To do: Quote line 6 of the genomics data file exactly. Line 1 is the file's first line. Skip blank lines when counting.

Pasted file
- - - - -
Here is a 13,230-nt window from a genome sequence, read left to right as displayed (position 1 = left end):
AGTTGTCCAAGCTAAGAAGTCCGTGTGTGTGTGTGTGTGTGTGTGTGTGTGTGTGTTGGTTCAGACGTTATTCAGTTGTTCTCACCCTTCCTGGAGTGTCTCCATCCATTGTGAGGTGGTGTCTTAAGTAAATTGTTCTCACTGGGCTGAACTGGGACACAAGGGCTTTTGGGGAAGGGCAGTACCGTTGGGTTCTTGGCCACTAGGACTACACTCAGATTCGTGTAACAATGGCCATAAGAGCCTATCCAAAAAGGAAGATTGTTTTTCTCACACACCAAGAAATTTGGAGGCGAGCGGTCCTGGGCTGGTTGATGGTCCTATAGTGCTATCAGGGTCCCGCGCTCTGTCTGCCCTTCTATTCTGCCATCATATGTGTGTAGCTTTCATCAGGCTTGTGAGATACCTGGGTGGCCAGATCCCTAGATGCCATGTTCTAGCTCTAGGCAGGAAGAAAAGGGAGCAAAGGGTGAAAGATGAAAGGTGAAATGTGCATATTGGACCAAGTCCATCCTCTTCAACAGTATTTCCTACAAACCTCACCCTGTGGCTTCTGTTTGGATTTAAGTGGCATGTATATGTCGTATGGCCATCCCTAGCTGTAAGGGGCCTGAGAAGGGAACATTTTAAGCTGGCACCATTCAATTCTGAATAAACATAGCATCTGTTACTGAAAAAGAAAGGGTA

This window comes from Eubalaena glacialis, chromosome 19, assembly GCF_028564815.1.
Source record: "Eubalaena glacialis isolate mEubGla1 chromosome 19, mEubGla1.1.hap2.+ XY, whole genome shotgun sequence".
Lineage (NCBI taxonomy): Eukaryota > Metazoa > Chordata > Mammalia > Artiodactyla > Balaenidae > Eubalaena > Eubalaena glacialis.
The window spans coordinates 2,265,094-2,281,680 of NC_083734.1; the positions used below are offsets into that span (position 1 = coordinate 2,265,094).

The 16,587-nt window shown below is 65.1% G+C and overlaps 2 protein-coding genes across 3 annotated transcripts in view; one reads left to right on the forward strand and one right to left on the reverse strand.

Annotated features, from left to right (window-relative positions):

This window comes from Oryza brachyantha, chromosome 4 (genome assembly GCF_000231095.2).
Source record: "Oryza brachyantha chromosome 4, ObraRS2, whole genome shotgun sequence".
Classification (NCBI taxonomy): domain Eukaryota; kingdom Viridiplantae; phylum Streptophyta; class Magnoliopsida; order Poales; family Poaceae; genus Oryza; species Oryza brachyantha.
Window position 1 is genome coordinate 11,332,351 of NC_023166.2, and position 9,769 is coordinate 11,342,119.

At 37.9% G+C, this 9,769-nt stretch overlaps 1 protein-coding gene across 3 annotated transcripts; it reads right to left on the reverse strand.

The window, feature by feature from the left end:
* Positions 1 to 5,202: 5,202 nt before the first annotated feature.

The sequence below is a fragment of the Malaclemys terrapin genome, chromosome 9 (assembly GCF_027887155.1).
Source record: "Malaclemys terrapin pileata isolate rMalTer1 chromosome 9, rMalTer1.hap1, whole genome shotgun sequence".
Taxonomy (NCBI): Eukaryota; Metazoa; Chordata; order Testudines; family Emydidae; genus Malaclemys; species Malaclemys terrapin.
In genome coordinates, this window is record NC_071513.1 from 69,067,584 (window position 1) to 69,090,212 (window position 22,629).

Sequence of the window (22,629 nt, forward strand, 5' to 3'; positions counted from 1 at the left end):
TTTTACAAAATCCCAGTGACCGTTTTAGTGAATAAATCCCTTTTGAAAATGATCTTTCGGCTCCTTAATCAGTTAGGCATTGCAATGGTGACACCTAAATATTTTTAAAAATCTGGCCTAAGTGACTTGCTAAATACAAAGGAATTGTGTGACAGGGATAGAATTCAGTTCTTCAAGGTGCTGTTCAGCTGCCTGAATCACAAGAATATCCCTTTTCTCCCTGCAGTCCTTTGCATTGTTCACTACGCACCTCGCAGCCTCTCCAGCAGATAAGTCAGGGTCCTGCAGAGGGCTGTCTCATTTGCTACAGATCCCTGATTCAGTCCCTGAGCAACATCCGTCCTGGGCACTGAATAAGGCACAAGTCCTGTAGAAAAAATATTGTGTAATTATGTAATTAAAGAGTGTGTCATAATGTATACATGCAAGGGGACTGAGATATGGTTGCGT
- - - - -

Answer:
The window spans coordinates 2,265,094-2,281,680 of NC_083734.1; the positions used below are offsets into that span (position 1 = coordinate 2,265,094).